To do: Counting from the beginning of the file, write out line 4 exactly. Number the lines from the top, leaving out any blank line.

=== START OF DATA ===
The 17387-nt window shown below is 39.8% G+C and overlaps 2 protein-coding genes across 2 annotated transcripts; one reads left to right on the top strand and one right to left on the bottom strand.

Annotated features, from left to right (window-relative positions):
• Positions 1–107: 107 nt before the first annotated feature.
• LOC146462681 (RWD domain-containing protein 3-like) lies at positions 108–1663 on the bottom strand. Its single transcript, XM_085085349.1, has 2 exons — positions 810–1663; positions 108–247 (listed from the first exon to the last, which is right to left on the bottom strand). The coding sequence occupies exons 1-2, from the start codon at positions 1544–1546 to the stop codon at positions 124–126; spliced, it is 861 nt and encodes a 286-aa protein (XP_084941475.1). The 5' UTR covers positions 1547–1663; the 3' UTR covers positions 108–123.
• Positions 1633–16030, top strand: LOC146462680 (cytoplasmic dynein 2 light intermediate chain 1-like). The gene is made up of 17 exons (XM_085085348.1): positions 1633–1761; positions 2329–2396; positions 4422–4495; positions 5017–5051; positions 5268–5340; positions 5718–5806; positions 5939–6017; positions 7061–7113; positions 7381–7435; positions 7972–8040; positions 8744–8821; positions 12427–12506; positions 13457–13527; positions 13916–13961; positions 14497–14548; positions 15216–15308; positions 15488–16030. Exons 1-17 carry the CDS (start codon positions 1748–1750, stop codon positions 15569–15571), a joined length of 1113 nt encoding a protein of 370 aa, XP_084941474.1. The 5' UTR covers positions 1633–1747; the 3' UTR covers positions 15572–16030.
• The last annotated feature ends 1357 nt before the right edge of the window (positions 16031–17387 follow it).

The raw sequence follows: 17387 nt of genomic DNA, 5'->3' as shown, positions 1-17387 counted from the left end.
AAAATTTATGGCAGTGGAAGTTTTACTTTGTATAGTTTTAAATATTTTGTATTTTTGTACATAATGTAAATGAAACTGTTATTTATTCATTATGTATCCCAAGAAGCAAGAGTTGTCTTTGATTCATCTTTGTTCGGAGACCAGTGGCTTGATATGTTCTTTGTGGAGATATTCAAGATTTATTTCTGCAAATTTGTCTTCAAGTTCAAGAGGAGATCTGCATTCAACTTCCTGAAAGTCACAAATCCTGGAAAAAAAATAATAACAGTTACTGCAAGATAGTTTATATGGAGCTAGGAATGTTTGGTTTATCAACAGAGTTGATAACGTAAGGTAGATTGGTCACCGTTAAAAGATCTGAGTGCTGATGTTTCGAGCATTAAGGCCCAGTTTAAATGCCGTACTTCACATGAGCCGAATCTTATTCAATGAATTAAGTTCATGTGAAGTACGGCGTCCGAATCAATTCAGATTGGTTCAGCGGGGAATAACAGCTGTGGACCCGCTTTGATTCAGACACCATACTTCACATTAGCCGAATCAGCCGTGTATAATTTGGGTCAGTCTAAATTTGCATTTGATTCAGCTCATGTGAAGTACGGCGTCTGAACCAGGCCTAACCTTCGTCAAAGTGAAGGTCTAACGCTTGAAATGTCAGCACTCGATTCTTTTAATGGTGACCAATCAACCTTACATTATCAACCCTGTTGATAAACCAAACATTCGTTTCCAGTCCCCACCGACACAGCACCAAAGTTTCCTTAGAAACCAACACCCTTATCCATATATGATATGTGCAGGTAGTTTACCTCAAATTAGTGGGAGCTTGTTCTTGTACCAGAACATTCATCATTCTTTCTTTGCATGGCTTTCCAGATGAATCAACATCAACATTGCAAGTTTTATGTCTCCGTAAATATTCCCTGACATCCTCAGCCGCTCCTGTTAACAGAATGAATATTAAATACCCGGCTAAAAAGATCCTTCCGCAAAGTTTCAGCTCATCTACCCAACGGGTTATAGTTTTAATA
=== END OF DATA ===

• LOC146462681 (RWD domain-containing protein 3-like) lies at positions 108–1663 on the bottom strand. Its single transcript, XM_085085349.1, has 2 exons — positions 810–1663; positions 108–247 (listed from the first exon to the last, which is right to left on the bottom strand). The coding sequence occupies exons 1-2, from the start codon at positions 1544–1546 to the stop codon at positions 124–126; spliced, it is 861 nt and encodes a 286-aa protein (XP_084941475.1). The 5' UTR covers positions 1547–1663; the 3' UTR covers positions 108–123.